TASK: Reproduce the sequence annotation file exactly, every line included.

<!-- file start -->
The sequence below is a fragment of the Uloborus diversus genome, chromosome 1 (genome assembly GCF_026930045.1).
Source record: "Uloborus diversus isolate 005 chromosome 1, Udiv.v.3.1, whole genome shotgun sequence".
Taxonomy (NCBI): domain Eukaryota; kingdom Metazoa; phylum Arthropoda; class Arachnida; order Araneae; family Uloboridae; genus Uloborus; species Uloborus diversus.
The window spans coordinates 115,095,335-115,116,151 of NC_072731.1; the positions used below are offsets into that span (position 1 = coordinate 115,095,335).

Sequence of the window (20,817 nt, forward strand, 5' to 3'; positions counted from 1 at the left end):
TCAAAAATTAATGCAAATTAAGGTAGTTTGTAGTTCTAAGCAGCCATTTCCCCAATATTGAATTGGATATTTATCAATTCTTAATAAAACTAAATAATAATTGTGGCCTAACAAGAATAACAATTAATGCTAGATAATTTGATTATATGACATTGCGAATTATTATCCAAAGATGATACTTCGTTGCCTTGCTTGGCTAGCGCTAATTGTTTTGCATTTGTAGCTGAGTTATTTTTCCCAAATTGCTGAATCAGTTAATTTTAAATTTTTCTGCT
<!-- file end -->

The sequence below is a fragment of the Uloborus diversus genome, chromosome 1 (genome assembly GCF_026930045.1).
Source record: "Uloborus diversus isolate 005 chromosome 1, Udiv.v.3.1, whole genome shotgun sequence".
Taxonomy (NCBI): domain Eukaryota; kingdom Metazoa; phylum Arthropoda; class Arachnida; order Araneae; family Uloboridae; genus Uloborus; species Uloborus diversus.
The window spans coordinates 115,095,335-115,116,151 of NC_072731.1; the positions used below are offsets into that span (position 1 = coordinate 115,095,335).

Sequence of the window (20,817 nt, forward strand, 5' to 3'; positions counted from 1 at the left end):
TCAAAAATTAATGCAAATTAAGGTAGTTTGTAGTTCTAAGCAGCCATTTCCCCAATATTGAATTGGATATTTATCAATTCTTAATAAAACTAAATAATAATTGTGGCCTAACAAGAATAACAATTAATGCTAGATAATTTGATTATATGACATTGCGAATTATTATCCAAAGATGATACTTCGTTGCCTTGCTTGGCTAGCGCTAATTGTTTTGCATTTGTAGCTGAGTTATTTTTCCCAAATTGCTGAATCAGTTAATTTTAAATTTTTCTGCT